Support for living with JIA

JIA-at-NRAS is a part of the National Rheumatoid Arthritis Society (NRAS). We provide information and support services for those affected by juvenile idiopathic arthritis (JIA), their families, friends, carers, and health professionals. About us

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About Juvenile Idiopathic Arthritis

All our information on Juvenile idiopathic arthritis, what it is, how it’s managed and living with the condition.

  1. What is JIA?

    JIA means there is inflammation in a child’s joints that isn’t caused by any other condition.

  2. Symptoms of JIA

    JIA is more than just painful joints. There are a number of symptoms that may be experienced and age is a big factor in this.

  3. JIA Diagnosis

    There are a number of different investigations used in diagnoses, including blood tests and scans, along with a discussion about symptoms.

  4. JIA Medication

    JIA is an auto-immune condition, so the main drugs used to control it are drugs called ‘immunosuppressants’.

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Your Stories

Summer’s story – a mother’s perspective of life with JIA

Summer was 7 when she first complained of aches and pains in her legs. I put it down to growing pains which I remember having myself as a child. These pains went on for weeks and progressively became worse, so I made an appointment with our local GP who suggested she had a blood test.

Lucien’s Story

When I look at a photograph of my boy just before his 3rd birthday, he’s like a live wire, bursting with energy. That’s the way we see young kids. Yet my kid has what’s called Systemic Onset Juvenile Idiopathic Arthritis which is the rarest form of JIA and can have the greatest impact.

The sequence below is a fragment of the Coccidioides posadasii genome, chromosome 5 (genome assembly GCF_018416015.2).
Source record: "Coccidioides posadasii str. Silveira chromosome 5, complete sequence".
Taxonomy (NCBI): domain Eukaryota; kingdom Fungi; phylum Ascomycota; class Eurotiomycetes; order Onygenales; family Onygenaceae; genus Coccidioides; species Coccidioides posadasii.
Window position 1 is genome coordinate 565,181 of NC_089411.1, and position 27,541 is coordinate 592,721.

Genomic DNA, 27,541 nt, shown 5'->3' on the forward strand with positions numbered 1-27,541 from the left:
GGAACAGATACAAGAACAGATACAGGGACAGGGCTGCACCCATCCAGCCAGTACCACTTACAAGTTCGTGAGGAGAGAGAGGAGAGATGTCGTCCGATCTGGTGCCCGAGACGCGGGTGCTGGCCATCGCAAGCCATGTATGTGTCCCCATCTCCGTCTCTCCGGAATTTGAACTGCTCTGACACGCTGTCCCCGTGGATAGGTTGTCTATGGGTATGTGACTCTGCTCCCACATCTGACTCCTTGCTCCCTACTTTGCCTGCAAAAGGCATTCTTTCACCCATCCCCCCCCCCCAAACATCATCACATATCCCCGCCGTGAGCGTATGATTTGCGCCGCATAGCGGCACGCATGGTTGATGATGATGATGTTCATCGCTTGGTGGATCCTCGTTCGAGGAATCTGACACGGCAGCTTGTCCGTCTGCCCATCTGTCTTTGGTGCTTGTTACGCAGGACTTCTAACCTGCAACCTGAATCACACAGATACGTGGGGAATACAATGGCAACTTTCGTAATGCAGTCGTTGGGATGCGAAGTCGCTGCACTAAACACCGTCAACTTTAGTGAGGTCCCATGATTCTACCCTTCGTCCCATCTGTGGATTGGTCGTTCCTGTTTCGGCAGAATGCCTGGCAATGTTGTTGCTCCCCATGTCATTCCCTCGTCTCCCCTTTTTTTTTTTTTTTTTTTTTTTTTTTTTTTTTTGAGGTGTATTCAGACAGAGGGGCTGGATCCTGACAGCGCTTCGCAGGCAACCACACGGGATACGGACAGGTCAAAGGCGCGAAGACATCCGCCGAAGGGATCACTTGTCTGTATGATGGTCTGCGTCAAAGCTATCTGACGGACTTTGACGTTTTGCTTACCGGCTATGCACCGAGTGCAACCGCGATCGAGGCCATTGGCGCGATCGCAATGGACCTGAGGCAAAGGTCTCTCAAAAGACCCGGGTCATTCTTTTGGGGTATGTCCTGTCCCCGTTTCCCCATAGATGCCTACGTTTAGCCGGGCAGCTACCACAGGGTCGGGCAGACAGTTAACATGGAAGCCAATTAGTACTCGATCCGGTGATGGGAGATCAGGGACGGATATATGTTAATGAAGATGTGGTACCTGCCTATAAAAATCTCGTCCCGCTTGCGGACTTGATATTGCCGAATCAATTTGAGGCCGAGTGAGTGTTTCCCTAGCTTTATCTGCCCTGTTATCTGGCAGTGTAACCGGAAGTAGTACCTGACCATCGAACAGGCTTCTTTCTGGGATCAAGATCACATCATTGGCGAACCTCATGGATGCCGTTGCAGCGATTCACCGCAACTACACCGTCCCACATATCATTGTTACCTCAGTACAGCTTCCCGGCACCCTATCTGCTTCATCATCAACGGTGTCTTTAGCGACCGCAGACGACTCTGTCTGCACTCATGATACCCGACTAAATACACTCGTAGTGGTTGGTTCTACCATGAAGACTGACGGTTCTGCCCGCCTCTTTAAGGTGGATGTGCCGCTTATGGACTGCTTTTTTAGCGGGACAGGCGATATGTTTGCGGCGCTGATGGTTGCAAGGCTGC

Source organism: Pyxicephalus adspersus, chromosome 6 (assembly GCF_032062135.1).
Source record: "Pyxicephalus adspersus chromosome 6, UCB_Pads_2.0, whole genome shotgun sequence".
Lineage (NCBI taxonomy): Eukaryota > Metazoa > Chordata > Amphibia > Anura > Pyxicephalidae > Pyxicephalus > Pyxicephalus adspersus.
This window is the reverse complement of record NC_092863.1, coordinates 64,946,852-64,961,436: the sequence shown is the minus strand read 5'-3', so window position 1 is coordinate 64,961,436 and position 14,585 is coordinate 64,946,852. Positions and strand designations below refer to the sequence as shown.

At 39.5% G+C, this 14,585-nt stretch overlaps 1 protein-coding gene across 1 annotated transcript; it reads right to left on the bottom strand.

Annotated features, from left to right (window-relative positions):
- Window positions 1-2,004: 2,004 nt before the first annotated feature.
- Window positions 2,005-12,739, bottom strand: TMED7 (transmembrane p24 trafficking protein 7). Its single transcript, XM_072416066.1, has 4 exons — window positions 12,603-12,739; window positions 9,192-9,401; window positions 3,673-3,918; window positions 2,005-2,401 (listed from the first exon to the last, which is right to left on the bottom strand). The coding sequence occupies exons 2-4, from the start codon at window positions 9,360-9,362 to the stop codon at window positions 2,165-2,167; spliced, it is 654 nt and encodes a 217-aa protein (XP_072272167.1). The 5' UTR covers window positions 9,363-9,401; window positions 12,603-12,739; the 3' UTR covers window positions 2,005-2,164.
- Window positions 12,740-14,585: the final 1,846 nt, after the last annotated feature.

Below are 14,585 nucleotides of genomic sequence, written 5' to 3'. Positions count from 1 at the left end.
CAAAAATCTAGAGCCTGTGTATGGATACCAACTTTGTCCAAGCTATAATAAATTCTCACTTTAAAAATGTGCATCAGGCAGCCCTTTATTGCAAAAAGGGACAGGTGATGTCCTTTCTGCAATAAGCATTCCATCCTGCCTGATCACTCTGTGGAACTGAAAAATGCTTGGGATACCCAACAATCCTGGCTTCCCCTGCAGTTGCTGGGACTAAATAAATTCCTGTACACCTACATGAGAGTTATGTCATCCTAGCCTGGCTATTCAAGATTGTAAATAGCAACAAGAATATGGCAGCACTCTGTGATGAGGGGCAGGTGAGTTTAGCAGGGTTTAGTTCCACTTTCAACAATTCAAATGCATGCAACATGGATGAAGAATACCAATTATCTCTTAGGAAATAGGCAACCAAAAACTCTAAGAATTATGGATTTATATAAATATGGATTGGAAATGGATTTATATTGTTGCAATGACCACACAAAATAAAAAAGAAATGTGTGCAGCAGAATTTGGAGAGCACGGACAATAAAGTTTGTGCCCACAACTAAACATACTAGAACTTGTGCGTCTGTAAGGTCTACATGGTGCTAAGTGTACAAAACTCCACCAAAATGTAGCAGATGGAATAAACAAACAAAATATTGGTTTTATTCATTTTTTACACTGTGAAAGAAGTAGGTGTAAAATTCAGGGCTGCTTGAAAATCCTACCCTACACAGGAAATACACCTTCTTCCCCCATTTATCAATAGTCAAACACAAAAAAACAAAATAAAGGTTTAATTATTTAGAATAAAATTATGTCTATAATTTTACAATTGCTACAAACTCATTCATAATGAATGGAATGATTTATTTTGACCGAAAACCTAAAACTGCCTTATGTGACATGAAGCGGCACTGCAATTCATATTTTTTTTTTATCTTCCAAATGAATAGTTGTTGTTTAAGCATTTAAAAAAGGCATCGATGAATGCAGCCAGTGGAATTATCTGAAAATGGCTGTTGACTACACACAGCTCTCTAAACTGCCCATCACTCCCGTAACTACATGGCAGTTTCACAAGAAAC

Yes, kids can get it too

I’m going to be honest, I’m awful at writing about myself. I find it awkward and I’m never sure if I’m too whiny, or if it comes across that I’m trying too hard to be light-hearted and just ends up sounding absolutely miserable as a result. I am a worrier by nature, so I of course panicked when I was told that I had developed a disease.

Bella’s story

At 18 months old, Isabella-May woke up feeling poorly with a high temperature and sickness – nothing overly concerning. By the next day she was limping and still poorly so we took her to the GP who decided she had an ear infection. A week passed and she still wasn’t right. She was barely moving and limping when she did.

Help support others

Because of your generous donations JIA-at-NRAS will continue to be there for everyone affected by JIA.

NRAS in 2019

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